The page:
Image Citations 01. Eliasson, Olafur. Weather Project in Softspace: From a representation of From a Representation of Form to a Simulation of Space, ed. Sean Lally and Jessica Young, (New York: Routledge, 2007), 125 02. Nussen, Dominik. Cracking 3, http://ncodescripting. blogspot.com/2010/06/subdivision.html 03. Cordova, Alan. Seattle Central Library Atrium, http:// www.flickr.com/photos/acordova/2227382369/ 04. Ingalls, Bjarke. Network Diagram in Yes is More! (NewYork, Taschen, 2009), 53 05. Bullivant, Lucy. Chronopolis in Bullivant, Lucy. Responsive Environments (London: V&A Publications, 2006), 83-103 06. Diller + Scofidio. Blur Building Approach, http:// www.dillerscofidio.com/works/blur/1.jpg 07. Own Image 08. Own Image 09. Own Image 10. Own Image 11. Own Image 12. Own Image 13. Larma, Rikard, http://media.metronews.topscms. com/images/a1/4e/4da05a6843d6bd4657da89e54c1e. jpeg 14. Own Image 15. Own Image 16. Own Image 17. Own Image 18. Own Image 19. Own Image 20. Bullivant, Lucy, Electroland in Bullivant, Lucy. 4dsocial (London, Wiley, 2007), 93 21. Bullivant, Lucy. Chronopolis in Bullivant, Lucy. Responsive Environments (London: V&A Publications, 2006), 53 22. Lincoln Center Plaza, http://3.bp.blogspot.com/_ CwSYMd9KuCE/TMeMGkXue0I/AAAAAAAAKHI/r4D4Jje1gv8/s1600/DSC_2450.JPG 23. Klein Dytham, “ICE,” Architectural Design, 75, no. 1 (2005): 12,
24. Side Street Step Lighting, http://www.flickr.com/photos/jpinlac/5464320214/ 25. http://www.interactivearchitecture.org/2009/UVA_ SOL_35221-450x300.jpg 26. Own Image 27. Own Image 28. Rubin, Ben, “The Listening Post,” Architectural Design, 75, no. 1 (2005): 92 29. “Grid Scenarios” Own Image 30. “Armature Placement” Own Image 31. “Canopy Axonometric Process” Own Image 32. “Armature Process Model” Own Image 33. “Armature Process Model” Own Image 34. “Armature Process Model” Own Image 35. “Armature Process Model” Own Image 36. “Armature Process Model” Own Image 37. “Armature Process Model” Own Image 38. “Armature Process Model” Own Image 39. “Armature Process Section” Own Image 40. “Armature Exploded Axonometric” Own Image 41. “Armature Spans” Own Image 42. “Servo Motor Detail” Own Image 43. “Armature Range of Motion” Own Image 44. “Canopy Axonometric” Own Image 45. “Dilworth Existing Grid” Own Image 46. “Striped Scenario Plans” Own Image 47. “Averaged Striped Scenario” Own Image 48. “Armature and Canopy Placement” Own Image 49. “Armature Key” Own Image 50. “Commuter Armature Positions” Own Image 51. “Demonstration Space Armature Positions” Own Image 52. “Political Center Armature Positions” Own Image 53. “Tourist Armature Positions” Own Image 54. “Averaged Armature Positions” Own Image 55. “Transverse Section” Own Image 56. “Transverse Section” Own Image 57. “Longitudinal Section” Own Image 58. “Underground Rendering” Own Image 59. “Underground Rendering” Own Image 60. “View from City Hall” Own Image 61. “Plaza Gathering” Own Image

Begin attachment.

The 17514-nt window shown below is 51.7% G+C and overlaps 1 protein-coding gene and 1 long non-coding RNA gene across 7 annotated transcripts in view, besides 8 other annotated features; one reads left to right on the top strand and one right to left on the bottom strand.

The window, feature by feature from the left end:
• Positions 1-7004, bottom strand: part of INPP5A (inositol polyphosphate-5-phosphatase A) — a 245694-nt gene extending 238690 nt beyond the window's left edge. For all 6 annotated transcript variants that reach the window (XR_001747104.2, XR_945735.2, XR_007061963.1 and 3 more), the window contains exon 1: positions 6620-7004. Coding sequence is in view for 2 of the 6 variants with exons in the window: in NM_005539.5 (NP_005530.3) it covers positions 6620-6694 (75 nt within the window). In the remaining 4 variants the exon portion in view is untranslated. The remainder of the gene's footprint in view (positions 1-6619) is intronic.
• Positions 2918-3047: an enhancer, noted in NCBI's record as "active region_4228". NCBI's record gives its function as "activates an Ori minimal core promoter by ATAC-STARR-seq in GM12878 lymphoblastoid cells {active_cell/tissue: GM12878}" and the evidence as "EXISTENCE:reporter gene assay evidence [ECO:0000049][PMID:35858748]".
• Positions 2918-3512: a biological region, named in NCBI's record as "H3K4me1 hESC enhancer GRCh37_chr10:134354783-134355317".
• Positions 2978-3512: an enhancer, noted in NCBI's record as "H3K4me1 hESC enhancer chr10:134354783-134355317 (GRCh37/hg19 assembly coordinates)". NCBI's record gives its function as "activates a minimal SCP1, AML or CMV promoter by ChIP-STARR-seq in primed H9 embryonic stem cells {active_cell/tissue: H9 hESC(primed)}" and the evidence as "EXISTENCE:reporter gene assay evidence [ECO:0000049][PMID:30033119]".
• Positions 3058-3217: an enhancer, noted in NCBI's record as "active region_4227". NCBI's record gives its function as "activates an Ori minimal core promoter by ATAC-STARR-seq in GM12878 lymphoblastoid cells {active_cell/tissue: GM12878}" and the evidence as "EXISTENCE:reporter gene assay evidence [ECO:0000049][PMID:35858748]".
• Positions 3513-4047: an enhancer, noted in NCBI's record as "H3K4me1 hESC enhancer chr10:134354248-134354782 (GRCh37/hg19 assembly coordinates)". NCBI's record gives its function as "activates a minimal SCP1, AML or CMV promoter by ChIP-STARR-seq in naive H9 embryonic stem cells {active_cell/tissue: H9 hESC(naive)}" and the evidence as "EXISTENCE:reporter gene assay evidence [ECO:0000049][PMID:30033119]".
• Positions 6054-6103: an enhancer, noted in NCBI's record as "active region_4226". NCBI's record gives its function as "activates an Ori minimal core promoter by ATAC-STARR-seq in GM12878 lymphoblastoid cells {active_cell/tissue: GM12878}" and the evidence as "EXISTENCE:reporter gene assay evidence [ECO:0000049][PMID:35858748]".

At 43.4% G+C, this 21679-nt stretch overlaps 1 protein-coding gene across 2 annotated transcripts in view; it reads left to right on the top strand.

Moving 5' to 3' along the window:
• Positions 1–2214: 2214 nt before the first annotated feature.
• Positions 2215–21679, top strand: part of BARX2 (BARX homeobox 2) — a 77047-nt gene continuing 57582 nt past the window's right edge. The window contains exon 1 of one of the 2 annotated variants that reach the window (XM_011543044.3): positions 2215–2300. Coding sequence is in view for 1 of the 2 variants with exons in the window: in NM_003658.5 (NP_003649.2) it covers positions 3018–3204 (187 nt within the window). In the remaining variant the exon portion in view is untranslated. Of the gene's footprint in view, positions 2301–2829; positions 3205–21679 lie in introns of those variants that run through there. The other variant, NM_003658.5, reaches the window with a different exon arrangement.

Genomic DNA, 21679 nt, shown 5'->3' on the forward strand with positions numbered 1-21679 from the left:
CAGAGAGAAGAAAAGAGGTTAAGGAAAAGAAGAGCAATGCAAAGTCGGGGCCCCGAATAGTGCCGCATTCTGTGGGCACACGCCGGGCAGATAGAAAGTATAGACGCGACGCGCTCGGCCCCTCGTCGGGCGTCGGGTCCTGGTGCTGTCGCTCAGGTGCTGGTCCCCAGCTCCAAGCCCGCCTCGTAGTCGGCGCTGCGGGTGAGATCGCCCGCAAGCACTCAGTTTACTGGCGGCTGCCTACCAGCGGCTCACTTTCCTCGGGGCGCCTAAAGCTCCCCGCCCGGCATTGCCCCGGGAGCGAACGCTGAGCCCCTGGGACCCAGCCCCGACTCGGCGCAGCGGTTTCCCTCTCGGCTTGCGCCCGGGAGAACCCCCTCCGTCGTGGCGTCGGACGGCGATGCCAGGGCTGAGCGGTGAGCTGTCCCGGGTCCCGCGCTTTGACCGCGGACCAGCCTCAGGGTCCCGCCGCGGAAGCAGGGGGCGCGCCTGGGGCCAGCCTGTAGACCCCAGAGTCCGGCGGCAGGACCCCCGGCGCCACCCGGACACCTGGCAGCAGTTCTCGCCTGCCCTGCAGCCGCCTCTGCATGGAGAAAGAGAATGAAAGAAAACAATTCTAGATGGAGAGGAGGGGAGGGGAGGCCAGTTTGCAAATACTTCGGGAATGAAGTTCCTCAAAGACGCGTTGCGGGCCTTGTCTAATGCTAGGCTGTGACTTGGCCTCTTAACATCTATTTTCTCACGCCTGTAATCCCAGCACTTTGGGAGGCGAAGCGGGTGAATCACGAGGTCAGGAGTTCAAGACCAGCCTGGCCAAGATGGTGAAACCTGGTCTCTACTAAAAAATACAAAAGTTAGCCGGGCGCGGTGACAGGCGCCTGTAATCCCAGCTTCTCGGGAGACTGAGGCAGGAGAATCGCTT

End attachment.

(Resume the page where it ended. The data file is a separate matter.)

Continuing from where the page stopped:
62. “Plaza Rendering” Own Image 63. “North Plaza Rendering” Own Image 64. “South Plaza Rendering” Own Image 65. “Site Model” Own Image 66. “Site Model” Own Image 67. “Site Model” Own Image 68. “Site Model” Own Image 69. “Site Model” Own Image 70. “Site Model” Own Image 71. “Sectional Model” Own Image 72. “Sectional Model” Own Image 73. “Sectional Model” Own Image 74. “Sectional Model Detail” Own Image 75. “Sectional Model” Own Image 76. “Sectional Model Detail” Own Image 77. “Sectional Model Movement” Own Image